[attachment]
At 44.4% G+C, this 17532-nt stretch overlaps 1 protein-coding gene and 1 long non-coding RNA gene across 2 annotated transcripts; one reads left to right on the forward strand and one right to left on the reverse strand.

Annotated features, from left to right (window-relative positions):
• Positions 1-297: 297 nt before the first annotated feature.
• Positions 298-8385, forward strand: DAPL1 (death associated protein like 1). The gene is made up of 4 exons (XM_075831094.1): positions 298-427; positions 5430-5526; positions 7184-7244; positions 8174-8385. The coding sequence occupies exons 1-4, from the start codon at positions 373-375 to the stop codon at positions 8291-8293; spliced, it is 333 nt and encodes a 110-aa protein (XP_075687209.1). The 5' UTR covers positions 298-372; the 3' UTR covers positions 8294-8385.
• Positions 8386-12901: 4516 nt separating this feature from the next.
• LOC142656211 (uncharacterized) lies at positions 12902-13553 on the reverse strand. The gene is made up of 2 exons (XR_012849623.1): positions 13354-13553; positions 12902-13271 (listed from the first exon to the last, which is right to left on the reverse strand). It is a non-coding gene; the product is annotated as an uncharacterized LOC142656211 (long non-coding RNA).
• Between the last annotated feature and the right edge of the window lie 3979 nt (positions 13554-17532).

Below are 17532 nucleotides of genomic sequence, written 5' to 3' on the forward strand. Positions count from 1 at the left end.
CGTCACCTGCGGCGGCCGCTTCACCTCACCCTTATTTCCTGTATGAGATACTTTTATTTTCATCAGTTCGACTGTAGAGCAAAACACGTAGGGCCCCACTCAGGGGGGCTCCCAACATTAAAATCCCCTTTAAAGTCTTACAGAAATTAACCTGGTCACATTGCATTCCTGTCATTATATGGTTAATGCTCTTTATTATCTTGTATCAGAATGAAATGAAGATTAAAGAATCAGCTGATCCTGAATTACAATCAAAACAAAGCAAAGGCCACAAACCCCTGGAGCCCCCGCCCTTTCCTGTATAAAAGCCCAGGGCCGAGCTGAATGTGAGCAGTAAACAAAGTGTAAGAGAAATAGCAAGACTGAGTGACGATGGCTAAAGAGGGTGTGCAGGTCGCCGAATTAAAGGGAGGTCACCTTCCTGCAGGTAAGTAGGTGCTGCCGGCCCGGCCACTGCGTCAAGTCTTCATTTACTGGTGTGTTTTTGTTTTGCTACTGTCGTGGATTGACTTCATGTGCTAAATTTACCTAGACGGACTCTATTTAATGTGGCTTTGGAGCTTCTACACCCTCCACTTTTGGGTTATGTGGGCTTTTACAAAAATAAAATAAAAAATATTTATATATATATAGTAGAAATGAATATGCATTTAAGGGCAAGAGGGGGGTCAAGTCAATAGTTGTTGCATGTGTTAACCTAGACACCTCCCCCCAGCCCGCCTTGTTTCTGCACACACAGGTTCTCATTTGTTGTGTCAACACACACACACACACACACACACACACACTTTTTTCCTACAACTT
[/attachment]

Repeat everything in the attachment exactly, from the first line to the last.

At 44.4% G+C, this 17532-nt stretch overlaps 1 protein-coding gene and 1 long non-coding RNA gene across 2 annotated transcripts; one reads left to right on the forward strand and one right to left on the reverse strand.

Annotated features, from left to right (window-relative positions):
• Positions 1-297: 297 nt before the first annotated feature.
• Positions 298-8385, forward strand: DAPL1 (death associated protein like 1). The gene is made up of 4 exons (XM_075831094.1): positions 298-427; positions 5430-5526; positions 7184-7244; positions 8174-8385. The coding sequence occupies exons 1-4, from the start codon at positions 373-375 to the stop codon at positions 8291-8293; spliced, it is 333 nt and encodes a 110-aa protein (XP_075687209.1). The 5' UTR covers positions 298-372; the 3' UTR covers positions 8294-8385.
• Positions 8386-12901: 4516 nt separating this feature from the next.
• LOC142656211 (uncharacterized) lies at positions 12902-13553 on the reverse strand. The gene is made up of 2 exons (XR_012849623.1): positions 13354-13553; positions 12902-13271 (listed from the first exon to the last, which is right to left on the reverse strand). It is a non-coding gene; the product is annotated as an uncharacterized LOC142656211 (long non-coding RNA).
• Between the last annotated feature and the right edge of the window lie 3979 nt (positions 13554-17532).

Below are 17532 nucleotides of genomic sequence, written 5' to 3' on the forward strand. Positions count from 1 at the left end.
CGTCACCTGCGGCGGCCGCTTCACCTCACCCTTATTTCCTGTATGAGATACTTTTATTTTCATCAGTTCGACTGTAGAGCAAAACACGTAGGGCCCCACTCAGGGGGGCTCCCAACATTAAAATCCCCTTTAAAGTCTTACAGAAATTAACCTGGTCACATTGCATTCCTGTCATTATATGGTTAATGCTCTTTATTATCTTGTATCAGAATGAAATGAAGATTAAAGAATCAGCTGATCCTGAATTACAATCAAAACAAAGCAAAGGCCACAAACCCCTGGAGCCCCCGCCCTTTCCTGTATAAAAGCCCAGGGCCGAGCTGAATGTGAGCAGTAAACAAAGTGTAAGAGAAATAGCAAGACTGAGTGACGATGGCTAAAGAGGGTGTGCAGGTCGCCGAATTAAAGGGAGGTCACCTTCCTGCAGGTAAGTAGGTGCTGCCGGCCCGGCCACTGCGTCAAGTCTTCATTTACTGGTGTGTTTTTGTTTTGCTACTGTCGTGGATTGACTTCATGTGCTAAATTTACCTAGACGGACTCTATTTAATGTGGCTTTGGAGCTTCTACACCCTCCACTTTTGGGTTATGTGGGCTTTTACAAAAATAAAATAAAAAATATTTATATATATATAGTAGAAATGAATATGCATTTAAGGGCAAGAGGGGGGTCAAGTCAATAGTTGTTGCATGTGTTAACCTAGACACCTCCCCCCAGCCCGCCTTGTTTCTGCACACACAGGTTCTCATTTGTTGTGTCAACACACACACACACACACACACACACACACTTTTTTCCTACAACTT